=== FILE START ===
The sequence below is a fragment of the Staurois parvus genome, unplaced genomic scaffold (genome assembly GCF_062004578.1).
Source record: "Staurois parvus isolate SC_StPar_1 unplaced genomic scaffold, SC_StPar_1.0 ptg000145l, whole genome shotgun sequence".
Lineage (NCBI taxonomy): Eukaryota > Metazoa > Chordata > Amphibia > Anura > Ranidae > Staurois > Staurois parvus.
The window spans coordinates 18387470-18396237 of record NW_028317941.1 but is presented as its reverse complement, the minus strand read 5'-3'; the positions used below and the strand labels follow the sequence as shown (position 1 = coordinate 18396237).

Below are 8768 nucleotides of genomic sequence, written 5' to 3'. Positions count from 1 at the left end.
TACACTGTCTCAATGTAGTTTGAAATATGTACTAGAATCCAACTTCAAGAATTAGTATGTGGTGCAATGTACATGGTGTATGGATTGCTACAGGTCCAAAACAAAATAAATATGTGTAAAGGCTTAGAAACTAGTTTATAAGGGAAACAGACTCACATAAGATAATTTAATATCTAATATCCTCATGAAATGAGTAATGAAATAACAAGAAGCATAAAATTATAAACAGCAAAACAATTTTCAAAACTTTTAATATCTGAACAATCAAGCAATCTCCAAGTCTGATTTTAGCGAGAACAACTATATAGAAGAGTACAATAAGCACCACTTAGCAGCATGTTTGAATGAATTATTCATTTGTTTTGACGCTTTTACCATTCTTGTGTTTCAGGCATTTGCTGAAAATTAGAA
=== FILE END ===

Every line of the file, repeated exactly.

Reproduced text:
The sequence below is a fragment of the Staurois parvus genome, unplaced genomic scaffold (genome assembly GCF_062004578.1).
Source record: "Staurois parvus isolate SC_StPar_1 unplaced genomic scaffold, SC_StPar_1.0 ptg000145l, whole genome shotgun sequence".
Lineage (NCBI taxonomy): Eukaryota > Metazoa > Chordata > Amphibia > Anura > Ranidae > Staurois > Staurois parvus.
The window spans coordinates 18387470-18396237 of record NW_028317941.1 but is presented as its reverse complement, the minus strand read 5'-3'; the positions used below and the strand labels follow the sequence as shown (position 1 = coordinate 18396237).

Below are 8768 nucleotides of genomic sequence, written 5' to 3'. Positions count from 1 at the left end.
TACACTGTCTCAATGTAGTTTGAAATATGTACTAGAATCCAACTTCAAGAATTAGTATGTGGTGCAATGTACATGGTGTATGGATTGCTACAGGTCCAAAACAAAATAAATATGTGTAAAGGCTTAGAAACTAGTTTATAAGGGAAACAGACTCACATAAGATAATTTAATATCTAATATCCTCATGAAATGAGTAATGAAATAACAAGAAGCATAAAATTATAAACAGCAAAACAATTTTCAAAACTTTTAATATCTGAACAATCAAGCAATCTCCAAGTCTGATTTTAGCGAGAACAACTATATAGAAGAGTACAATAAGCACCACTTAGCAGCATGTTTGAATGAATTATTCATTTGTTTTGACGCTTTTACCATTCTTGTGTTTCAGGCATTTGCTGAAAATTAGAA